As D1S1 said, there was a separate form and fee at the NCDT audition for the UNC-C program. The classes at NCDT are paid for through UNC-C, so that's a plus! I'm not sure when they will let us know about the SERBA stuff. They are WONDERFUL about answering questions, and will send you TONS of information. Alexis (the administrator over the trainee/apprentice and UNC-C programs) said that they will help the kids find housing if they need it. Some of the NCDT dancers even own rental property that they lease to the younger dancers. My daughter is really looking forward to the summer and fall! :)

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And don't even get me started on the high school graduation requirements in NC... apparently all kids here are expected to be engineers after college!


They just want to be sure that their top grads can gain admission to their top colleges (a host of them) which have tougher admissions requirements. Nothing like having a teenager in a school system where there are not those requirements thinking all along they'd like to maybe, dance, then in Senior year deciding they'd like to go to Duke and major in something but not be able to gain admission in one's own state because the high schools don't require the right things. But I digress......


SERBA is in the Spring, usually late April/early May. So "auditions" for SERBA pieces won't be until January most places, although some are worked on all year. There are fees attached with SERBA participation, travel, housing, "packet fees" and then also days off school. So sometimes the college students opt out because of the money and then opt into whatever other shows are available to them for spring.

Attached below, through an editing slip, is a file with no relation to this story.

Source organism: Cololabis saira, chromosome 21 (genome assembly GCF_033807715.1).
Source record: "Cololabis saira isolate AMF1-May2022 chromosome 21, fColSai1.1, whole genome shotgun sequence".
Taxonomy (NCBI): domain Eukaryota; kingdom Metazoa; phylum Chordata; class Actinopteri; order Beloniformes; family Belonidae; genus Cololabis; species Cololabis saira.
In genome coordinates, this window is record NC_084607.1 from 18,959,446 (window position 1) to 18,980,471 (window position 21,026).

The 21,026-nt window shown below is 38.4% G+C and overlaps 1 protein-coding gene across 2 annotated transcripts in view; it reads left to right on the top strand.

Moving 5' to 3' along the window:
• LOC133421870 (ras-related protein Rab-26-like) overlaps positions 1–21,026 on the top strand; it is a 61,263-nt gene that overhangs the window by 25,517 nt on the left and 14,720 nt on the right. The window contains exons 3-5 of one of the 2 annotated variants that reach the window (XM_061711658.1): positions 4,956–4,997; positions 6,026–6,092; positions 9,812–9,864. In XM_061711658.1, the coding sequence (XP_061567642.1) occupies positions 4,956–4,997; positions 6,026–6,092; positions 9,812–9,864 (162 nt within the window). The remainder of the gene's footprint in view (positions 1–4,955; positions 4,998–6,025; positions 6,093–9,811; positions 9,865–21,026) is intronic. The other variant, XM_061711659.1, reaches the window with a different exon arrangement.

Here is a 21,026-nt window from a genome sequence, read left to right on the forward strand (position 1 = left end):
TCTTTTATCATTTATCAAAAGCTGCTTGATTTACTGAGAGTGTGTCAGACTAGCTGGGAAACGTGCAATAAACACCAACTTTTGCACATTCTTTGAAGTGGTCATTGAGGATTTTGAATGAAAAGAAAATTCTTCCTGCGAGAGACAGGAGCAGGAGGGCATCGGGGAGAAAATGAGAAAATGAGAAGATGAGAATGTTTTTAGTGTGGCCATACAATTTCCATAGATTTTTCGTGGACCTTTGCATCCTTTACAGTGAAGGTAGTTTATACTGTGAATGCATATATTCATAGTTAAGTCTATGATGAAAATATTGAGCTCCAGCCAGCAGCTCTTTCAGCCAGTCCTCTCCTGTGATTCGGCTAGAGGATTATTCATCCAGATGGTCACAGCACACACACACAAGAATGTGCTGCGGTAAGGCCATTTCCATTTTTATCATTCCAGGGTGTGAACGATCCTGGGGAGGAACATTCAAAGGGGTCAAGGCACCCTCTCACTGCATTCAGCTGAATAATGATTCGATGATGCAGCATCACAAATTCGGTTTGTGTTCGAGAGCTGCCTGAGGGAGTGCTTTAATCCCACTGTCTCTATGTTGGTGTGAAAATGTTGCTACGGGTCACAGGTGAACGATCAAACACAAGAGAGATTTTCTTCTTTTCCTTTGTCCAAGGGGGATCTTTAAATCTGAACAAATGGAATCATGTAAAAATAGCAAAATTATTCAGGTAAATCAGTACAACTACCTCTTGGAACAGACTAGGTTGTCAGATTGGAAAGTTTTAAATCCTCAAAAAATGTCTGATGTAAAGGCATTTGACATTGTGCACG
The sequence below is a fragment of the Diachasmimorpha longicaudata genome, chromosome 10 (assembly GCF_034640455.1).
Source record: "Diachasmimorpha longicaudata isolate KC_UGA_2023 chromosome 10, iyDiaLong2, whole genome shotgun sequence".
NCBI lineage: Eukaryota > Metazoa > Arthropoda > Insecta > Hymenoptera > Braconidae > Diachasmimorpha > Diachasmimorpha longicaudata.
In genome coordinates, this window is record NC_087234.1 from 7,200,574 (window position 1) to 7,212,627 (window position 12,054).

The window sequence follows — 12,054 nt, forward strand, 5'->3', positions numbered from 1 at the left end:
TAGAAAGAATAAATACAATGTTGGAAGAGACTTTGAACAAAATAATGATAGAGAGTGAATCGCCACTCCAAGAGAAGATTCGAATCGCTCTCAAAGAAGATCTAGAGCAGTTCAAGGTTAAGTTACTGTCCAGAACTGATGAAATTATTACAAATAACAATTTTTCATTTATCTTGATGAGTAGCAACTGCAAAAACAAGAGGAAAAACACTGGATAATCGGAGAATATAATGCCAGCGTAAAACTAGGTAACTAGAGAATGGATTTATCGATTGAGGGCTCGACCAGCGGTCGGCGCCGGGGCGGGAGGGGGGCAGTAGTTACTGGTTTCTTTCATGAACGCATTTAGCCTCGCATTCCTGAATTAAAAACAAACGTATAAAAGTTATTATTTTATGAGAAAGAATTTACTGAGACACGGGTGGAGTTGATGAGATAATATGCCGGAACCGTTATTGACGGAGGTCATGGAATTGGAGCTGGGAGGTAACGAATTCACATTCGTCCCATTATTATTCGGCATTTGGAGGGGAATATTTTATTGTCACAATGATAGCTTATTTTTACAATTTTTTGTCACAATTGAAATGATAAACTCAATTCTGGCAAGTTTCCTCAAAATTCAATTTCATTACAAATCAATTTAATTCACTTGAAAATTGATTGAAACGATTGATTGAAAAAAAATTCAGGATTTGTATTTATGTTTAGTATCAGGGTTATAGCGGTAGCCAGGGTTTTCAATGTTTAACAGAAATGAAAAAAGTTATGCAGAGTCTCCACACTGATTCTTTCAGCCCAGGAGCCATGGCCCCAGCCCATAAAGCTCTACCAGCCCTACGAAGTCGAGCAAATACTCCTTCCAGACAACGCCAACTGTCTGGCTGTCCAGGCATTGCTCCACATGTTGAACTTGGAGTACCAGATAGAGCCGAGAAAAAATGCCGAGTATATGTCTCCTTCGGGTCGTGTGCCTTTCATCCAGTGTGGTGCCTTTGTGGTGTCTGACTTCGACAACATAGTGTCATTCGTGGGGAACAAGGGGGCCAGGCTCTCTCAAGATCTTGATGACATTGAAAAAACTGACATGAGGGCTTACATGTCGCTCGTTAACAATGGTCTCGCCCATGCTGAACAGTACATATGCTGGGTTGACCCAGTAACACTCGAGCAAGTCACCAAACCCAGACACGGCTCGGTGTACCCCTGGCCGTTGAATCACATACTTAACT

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  • 1 year later...

Any updates on this "partnership" program would be great.


Accd to the UNC & NCDT websites this partnership is a 2 yr dance certificate program -- How would that fit into the plans of a student who wishes to complete a college degree (B.A. in dance or other) while training at high level with NCDT over the course of a typical 4 yr college program? I did read that the two year, 16 credit certificate program has the option of continuing for an additional 2 years. Is this what is typically done? I wondered what percentage actually complete their college degree.


As the program has evolved and developed - how are the certificate students "different" from either NCDT trainees or apprentices? second company? Are they taking their own classes at NCDT or are they combined with either trainees or apprentices for their NCDT classes?


If anyone out there knows...what would a typical daily schedule be like for a certificate student? How much ballet at NCDT and how much time for classes each day at UNC (both dance classes & other academic classes).


Thanks so much for any news!


Any update on where certificate students have gone on to dance professionally?

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  • 3 years later...
  • 2 months later...

Bumping this up to see if anyone has any information on the is program. Specifically if the conservatory students are basically treated as trainees and if they have adequate performance opportunities.

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  • 2 years later...

Just curious if anyone has new information on this program.